FIGURE 1
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Figure 1. Scheme of the experimental setup seen from above. Drifting sinewave grating were presented to the fly on a 120 Hz thin-film transistor (TFT) monitor. The H1 neuron receives its major input from the visual field contralateral to the recording side. Along the elevation axis, the monitor covered 37° in the dorsal as well as in the ventral field of view. Note that, in order to provide access to the recording region the axis of fly’s thorax and abdomen was bent down relative to the head axis. For illustrative reasons this detail is not shown in the scheme.

Pharmacology

To mimic the effects of octopamine, we applied the tissue-permeable octopamine receptor agonist CDM-HCl (CDM; Sigma-Aldrich, Dorset, UK; Evans and Gee, 1980; Hollingworth and Murdock, 1980). CDM was dissolved in water (aqua bidest.) as a 0.26 mM stock solution and stored at −18°C. Before each experiment, the CDM stock solution was diluted in fly Ringer solution (for compostion see methods section “Animal preparation and electrophysiology” above) to obtain a final concentration of 2.6 μM. A drop of 10 μL CDM solution was applied to the fly’s brain (see Longden and Krapp, 2009; Rien et al., 2012 for discussions on why this concentration and amount was chosen). We waited at least 10 min for CDM to become effective before resuming our recordings.

Data Analysis

The data was analyzed with routines written in Matlab. For all results presented in this study the number of neurons recorded ranged from 7 to 13. In each fly, the number of visual stimulus presentations for each stimulus condition usually was 4. In some cases, it was reduced to 3, if response trials had to be removed due to artifacts or low signal-to-noise ratio. The time points of action potentials were determined by a threshold, which was adjusted for each fly. Data were collected only from neurons that displayed sufficiently large extracellular spike amplitudes relative to the amplitude distribution of background noise, resulting in signal-to-noise ratios of at least 2.5:1. Spike frequencies were calculated based on the inverse of the duration of inter-spike intervals and displayed as peri-stimulus time-histograms (PSTHs) with a bin width of 20 ms. Response magnitudes under different stimulus conditions were quantified in the following way: first, baseline spike rate was calculated in a 1-s period prior to the reference stimulus and subtracted; second, baseline-subtracted responses in the unadapted and adapted state were averaged in 200-ms time windows starting 50 ms after onset of the reference and test stimulus, respectively.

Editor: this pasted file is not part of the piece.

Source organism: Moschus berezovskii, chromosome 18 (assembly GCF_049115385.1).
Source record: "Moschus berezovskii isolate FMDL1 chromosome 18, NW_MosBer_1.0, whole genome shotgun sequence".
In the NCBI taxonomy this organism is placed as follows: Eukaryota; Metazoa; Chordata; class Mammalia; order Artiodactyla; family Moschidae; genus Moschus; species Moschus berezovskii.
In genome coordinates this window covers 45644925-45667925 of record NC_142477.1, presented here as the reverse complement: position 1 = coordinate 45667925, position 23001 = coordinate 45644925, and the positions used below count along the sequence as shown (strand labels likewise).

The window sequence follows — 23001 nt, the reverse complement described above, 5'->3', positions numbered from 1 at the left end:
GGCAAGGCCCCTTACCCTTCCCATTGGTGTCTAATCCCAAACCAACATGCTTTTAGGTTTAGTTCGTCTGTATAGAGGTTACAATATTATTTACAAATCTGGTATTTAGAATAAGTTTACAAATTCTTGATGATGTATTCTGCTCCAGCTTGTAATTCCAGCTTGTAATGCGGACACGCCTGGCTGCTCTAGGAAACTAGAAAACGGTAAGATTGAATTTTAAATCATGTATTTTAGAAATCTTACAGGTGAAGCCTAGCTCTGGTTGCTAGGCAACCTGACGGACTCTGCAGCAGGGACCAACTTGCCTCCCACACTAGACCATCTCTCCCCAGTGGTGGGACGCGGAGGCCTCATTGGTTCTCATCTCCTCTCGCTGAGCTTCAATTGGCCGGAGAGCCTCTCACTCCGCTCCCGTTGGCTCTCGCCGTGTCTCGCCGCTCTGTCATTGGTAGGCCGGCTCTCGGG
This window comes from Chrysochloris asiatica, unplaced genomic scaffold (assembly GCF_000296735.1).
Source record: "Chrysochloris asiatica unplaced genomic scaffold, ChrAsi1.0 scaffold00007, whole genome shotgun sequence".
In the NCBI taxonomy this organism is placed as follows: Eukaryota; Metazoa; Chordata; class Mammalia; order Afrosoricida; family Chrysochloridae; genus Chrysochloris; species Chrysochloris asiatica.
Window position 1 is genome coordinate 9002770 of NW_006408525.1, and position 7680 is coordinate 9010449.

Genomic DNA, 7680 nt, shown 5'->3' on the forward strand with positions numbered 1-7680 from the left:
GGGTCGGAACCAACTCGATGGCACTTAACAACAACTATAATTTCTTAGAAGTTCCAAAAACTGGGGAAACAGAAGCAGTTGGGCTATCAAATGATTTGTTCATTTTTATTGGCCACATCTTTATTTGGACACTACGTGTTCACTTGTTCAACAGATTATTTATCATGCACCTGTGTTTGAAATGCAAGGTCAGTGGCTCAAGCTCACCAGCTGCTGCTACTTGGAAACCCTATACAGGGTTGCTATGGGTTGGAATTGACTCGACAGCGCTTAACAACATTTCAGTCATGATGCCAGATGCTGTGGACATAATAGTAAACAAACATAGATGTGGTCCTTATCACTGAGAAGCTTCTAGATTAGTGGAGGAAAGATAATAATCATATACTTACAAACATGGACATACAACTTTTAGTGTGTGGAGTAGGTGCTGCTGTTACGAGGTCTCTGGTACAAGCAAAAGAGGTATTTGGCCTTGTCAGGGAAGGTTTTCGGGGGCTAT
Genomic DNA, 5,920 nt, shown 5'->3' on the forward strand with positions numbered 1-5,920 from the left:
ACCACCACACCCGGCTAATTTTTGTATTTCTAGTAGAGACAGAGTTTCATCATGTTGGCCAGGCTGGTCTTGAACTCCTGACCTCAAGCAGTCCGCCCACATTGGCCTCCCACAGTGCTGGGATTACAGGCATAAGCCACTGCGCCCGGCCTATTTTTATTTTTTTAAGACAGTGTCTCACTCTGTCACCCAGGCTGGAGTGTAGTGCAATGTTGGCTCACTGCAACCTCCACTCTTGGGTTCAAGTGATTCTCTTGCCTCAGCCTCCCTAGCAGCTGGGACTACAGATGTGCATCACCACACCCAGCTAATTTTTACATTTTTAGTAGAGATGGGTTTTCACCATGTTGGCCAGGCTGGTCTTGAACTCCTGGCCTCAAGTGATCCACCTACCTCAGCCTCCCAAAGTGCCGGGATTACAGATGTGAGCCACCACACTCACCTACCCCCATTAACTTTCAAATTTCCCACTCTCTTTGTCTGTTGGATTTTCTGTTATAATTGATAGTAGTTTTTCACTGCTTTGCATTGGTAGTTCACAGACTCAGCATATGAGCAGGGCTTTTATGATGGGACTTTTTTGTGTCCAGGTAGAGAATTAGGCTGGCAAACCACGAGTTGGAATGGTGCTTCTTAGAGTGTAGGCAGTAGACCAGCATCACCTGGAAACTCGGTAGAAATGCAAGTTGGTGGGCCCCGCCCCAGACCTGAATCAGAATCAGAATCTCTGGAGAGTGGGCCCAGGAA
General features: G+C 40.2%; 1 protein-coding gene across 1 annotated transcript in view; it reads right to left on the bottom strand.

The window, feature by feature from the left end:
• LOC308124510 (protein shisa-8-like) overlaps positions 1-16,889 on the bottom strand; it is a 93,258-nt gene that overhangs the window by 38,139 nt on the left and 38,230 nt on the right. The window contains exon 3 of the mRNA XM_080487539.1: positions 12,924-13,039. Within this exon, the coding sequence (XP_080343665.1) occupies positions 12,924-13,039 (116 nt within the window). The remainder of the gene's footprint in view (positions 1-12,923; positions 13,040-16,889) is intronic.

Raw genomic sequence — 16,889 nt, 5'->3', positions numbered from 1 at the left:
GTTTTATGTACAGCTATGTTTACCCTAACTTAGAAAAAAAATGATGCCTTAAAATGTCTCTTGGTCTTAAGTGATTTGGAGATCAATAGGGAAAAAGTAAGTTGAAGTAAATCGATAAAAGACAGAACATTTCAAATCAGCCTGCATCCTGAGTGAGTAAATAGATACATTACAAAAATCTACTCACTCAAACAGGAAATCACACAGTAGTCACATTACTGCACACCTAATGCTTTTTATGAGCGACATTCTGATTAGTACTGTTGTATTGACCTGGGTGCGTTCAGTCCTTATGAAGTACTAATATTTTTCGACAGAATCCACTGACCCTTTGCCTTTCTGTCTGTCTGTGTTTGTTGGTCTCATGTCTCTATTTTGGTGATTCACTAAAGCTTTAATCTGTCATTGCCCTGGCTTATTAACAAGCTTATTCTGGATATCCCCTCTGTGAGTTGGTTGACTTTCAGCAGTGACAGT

Data statistics was based on non-parametric testing, because several tests for normality (Shapiro-Wilk-Test, Anderson-Darling-Test, Lilliefors-Test) uniformly indicated that the assumption of normal distribution of the data is violated in some of the conditions. The Scheirer-Ray-Hare-Test (SRH test; Scheirer et al., 1976), a non-parametric alternative to ANOVA with repeated measures, was used to examine which of the factors, visual stimulus conditions, adaptation state (before vs. after adaptation) and pharmacological treatment (before vs. after administration of CDM), and which of their pair-wise interactions, have a significant effect on the measured spike rates. We applied three-way SRH tests, in which spike rate was considered the dependent variable, whereas neuron identity and two of the factors were considered independent variables. This test scheme resulted into the following three combinations of independent variables: stimulus/adaptation/neuron identity; stimulus/CDM/neuron identity; adaptation/CDM/neuron identity. A result was considered significant given a p value < 5%.